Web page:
Stop by our newest exhibit on the first floor of the John T. Richardson Library, The Way of Wisdom: Building DePaul University Libraries opening February 8, 2013.
September, 2012, marked the twentieth anniversary of DePaul University’s John T. Richardson Library. Opened in 1992, the Richardson Library was built to address the changing role of the library on a university campus. This summer, the next phase of an extensive renovation to respond to the academic needs of twenty-first-century library users will begin. As we look forward to the future of the Richardson Library, we would also like to look back at the history of the library at DePaul University in all of its iterations.
The John T. Richardson Library is the first building designed expressly as a library at DePaul. Prior to 1992, DePaul’s libraries have always existed inside other campus buildings. When St. Vincent’s College opened in 1898, it featured a single reading room, but it wasn’t until the building now known as Byrne Hall was built in 1907 that DePaul University opened its first library. In 1929, a fire gutted the Lyceum, allowing the university library to move there. Schmitt Academic Center opened in 1967 and with it a new library for the university. For the next quarter century DePaul’s main library resided in SAC, until plans for a new space began in the late 1980s.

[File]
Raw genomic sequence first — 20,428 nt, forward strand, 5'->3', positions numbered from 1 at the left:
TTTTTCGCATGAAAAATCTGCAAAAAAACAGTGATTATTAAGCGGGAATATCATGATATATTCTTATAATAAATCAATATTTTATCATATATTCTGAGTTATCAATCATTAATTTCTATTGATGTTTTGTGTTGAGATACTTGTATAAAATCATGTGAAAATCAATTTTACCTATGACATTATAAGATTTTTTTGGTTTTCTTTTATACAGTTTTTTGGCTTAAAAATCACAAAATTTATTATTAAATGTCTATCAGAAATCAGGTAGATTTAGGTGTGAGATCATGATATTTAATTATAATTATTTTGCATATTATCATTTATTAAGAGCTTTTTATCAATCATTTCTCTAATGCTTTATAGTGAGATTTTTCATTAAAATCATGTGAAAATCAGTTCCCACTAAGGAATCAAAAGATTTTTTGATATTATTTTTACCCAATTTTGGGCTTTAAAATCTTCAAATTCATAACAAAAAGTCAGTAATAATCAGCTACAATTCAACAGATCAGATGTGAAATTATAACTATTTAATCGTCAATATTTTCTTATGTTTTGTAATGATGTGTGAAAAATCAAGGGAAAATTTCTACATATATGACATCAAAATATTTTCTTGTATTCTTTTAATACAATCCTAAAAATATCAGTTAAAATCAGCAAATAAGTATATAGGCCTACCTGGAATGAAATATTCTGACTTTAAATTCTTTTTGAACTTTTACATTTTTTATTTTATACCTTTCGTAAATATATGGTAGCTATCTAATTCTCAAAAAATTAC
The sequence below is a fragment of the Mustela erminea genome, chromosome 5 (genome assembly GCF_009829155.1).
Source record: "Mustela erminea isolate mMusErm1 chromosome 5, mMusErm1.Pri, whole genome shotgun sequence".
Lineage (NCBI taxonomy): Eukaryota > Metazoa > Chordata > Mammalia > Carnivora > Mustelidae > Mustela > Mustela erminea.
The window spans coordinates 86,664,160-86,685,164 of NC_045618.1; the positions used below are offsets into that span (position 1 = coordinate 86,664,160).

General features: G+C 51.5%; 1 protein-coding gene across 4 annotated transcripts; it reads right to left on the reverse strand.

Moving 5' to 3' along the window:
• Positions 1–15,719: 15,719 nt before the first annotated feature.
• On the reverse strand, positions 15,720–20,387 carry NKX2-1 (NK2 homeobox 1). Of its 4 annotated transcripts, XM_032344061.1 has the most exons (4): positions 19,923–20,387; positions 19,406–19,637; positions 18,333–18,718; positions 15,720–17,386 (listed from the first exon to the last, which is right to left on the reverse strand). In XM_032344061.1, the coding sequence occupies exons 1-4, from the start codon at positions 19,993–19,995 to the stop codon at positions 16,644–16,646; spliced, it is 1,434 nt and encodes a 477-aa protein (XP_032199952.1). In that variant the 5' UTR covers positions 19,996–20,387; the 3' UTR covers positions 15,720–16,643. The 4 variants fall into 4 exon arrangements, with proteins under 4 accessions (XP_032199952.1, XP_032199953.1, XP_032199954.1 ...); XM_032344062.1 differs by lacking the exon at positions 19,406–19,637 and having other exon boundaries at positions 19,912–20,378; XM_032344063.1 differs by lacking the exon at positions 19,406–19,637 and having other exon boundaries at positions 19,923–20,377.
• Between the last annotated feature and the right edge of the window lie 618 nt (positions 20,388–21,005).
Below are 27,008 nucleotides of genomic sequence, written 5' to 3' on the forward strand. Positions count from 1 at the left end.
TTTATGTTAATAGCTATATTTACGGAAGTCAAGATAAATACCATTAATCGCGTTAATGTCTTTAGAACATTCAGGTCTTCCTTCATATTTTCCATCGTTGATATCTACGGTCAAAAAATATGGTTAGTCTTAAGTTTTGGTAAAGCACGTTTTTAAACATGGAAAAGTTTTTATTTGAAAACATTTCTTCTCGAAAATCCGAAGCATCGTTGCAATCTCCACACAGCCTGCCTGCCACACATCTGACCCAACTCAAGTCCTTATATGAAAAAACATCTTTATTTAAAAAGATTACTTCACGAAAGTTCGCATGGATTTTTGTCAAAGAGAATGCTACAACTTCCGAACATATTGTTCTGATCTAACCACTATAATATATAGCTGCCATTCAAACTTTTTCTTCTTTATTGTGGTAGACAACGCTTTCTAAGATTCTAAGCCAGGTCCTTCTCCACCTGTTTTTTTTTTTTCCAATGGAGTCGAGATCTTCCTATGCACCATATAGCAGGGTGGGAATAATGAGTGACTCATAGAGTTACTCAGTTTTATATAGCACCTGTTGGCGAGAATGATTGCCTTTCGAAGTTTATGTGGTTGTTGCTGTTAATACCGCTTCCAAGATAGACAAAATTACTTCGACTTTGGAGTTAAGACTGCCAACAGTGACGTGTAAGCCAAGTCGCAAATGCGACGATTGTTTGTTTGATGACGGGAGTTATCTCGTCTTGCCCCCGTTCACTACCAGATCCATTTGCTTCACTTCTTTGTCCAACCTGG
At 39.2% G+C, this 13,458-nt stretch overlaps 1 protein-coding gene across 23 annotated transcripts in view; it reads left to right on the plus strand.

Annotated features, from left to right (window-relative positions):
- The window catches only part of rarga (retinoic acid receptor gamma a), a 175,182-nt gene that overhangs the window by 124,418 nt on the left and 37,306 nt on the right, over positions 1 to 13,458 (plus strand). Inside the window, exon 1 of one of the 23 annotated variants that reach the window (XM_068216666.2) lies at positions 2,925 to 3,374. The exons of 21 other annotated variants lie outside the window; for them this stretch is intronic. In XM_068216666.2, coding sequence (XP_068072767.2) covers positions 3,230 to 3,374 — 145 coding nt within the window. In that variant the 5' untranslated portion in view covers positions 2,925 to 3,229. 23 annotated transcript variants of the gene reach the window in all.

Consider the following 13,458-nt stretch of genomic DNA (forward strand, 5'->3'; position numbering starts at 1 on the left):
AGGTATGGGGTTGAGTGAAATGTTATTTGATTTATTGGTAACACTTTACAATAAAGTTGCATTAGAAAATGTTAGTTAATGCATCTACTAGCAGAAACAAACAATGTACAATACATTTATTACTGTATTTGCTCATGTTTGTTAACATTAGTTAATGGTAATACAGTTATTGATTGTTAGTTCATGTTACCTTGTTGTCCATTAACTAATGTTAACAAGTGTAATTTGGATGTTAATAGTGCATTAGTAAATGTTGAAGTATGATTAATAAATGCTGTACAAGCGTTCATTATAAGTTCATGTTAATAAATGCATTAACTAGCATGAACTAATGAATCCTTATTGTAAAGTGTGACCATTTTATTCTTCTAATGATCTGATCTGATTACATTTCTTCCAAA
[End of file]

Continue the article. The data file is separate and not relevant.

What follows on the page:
There had been plans in the 1920s, 1950s, and 1960s for a university library to be built, but each time the dream was deferred. The John T. Richardson Library was successfully completed with the understanding that it would function as DePaul’s main library for many years, and therefore a certain amount of modularity was included in its initial design. It is this modularity that will allow the ongoing renovation of the Richardson Library to proceed smoothly. The next stage of the renovation will transform the library’s first floor into an Information Commons. The Commons is designed to support and enhance learning by providing state-of-the-art technology in a variety of collaborative and individual workspaces, as well as providing library users with a shared social space where they can gather to access and share information. Another important addition will be the Learning Center, a centralized location for tutoring that will facilitate the partnership between the Library and other student support services.
From a small room in the corner of the DePaul’s first academic building to a 21st century research and information center, DePaul University’s libraries have all shared one characteristic: reflecting the needs of its users. As those needs have changed, so too have the libraries that have been designed to meet them. From a humble beginning to a bright and shining future, the DePaul University Library’s goal remains the same: to show the way of wisdom.
For more history of the John T. Richardson Library read our blog post, Bygone DePaul: John T. Richardson Library